The federal law designed to shield whistleblowers from retaliation has given scant protection to workers in the six years since it was written into the Sarbanes-Oxley Act (SOX), legal experts claim and Department of Labor (DOL) statistics confirm. Moreover, it appears the odds are getting worse, with recent actions exposing loopholes so big that Enron-scale fraud, or auction-rate securities malfeasance, could slither through. "The law obviously has not worked," says attorney D. Bruce Shine.

As evidence, he points to a recent court decision that snatched away protection previously awarded his client, and a new DOL interpretation of the statue that limits its scope to publicly-traded companies, not their privately-held subsidiaries.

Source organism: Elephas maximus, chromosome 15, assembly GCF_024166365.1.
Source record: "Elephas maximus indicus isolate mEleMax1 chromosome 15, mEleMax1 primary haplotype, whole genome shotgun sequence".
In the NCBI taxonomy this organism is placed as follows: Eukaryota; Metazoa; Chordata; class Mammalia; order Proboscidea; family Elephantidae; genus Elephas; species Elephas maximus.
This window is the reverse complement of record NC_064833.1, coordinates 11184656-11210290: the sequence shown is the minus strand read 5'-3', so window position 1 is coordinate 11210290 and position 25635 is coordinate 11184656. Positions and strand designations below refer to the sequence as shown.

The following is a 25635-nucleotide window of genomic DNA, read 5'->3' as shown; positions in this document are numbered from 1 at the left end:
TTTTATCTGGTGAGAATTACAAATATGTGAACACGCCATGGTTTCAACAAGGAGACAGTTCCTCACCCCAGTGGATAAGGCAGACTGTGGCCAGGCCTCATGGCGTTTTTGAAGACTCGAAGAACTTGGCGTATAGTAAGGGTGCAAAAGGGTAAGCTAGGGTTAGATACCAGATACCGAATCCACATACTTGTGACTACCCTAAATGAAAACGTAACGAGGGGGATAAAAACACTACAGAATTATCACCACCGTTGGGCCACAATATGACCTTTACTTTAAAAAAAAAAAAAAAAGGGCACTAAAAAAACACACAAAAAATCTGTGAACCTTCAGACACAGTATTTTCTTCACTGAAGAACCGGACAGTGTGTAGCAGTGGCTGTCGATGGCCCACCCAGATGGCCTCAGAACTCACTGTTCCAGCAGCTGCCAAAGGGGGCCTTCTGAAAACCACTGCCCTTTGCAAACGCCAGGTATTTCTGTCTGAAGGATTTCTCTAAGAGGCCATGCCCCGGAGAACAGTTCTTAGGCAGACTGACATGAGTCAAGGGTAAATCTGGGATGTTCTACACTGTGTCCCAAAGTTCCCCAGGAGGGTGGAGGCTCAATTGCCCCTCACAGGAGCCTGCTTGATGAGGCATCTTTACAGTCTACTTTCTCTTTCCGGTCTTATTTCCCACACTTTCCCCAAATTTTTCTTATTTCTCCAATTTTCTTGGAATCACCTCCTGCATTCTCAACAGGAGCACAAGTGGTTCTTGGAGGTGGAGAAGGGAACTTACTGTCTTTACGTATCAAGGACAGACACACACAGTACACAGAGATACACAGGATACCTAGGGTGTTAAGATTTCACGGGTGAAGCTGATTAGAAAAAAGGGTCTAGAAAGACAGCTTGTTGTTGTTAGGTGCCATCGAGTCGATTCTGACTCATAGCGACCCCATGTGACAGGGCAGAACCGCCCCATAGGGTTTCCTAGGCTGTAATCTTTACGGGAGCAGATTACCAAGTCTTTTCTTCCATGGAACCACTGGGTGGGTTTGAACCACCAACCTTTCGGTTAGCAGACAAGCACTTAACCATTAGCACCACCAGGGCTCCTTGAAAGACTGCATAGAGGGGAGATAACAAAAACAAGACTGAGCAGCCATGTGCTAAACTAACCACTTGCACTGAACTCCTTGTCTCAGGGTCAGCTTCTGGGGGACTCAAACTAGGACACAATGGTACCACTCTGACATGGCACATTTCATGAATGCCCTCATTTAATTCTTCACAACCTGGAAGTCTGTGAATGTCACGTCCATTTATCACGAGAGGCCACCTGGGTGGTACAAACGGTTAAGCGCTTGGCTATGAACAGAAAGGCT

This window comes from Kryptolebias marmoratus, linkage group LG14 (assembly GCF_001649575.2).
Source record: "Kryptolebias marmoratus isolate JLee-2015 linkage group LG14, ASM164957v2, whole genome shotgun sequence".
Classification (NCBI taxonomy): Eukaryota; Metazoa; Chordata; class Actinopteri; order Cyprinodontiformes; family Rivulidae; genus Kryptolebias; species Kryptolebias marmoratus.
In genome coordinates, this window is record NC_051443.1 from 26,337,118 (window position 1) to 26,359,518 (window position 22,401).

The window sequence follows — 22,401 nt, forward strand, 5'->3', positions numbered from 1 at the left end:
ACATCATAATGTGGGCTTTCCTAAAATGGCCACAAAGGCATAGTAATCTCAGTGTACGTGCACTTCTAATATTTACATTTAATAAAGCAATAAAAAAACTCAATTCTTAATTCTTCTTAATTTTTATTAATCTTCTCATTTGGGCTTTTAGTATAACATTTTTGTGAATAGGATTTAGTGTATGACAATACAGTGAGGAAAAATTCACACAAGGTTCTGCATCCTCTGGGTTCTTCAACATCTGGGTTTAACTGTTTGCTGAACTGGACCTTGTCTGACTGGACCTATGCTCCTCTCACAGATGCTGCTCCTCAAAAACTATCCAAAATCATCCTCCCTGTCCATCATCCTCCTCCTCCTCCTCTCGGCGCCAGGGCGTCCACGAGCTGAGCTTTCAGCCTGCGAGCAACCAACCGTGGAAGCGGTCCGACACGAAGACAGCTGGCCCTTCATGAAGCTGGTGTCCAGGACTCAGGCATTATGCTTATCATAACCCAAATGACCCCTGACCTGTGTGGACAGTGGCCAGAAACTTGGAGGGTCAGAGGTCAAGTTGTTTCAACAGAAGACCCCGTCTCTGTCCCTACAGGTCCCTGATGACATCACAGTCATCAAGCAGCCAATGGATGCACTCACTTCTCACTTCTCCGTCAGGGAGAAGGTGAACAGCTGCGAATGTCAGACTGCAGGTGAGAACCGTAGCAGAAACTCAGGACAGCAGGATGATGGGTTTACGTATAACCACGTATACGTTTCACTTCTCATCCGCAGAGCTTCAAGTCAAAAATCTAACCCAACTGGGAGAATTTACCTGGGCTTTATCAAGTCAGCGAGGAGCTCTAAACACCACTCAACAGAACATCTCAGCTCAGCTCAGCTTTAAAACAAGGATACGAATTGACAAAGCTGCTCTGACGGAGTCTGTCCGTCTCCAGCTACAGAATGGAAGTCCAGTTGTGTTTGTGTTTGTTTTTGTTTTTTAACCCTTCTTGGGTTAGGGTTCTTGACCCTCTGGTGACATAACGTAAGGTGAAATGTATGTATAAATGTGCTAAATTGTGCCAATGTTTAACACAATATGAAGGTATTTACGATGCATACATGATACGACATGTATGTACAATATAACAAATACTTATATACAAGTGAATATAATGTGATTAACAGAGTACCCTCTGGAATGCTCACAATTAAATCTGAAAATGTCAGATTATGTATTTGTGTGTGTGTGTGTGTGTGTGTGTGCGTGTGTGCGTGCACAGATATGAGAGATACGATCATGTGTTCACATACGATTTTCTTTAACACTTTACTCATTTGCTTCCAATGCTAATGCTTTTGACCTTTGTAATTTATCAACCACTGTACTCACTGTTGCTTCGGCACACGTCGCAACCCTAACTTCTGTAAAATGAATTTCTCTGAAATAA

In the first instance, a federal appeals court ruled that David Welch, former CFO of a Cardinal Bankshares Corp. unit–and the very first person promised protection under the SOX stipulation–wasn't entitled to return to his previous job at the Bank of Floyd in Arkansas. The three-judge panel ruled that Welch, now an accounting professor at Franklin University in Columbus, Ohio, failed to prove that the bank committed fraud by overstating its earnings by $195,000.

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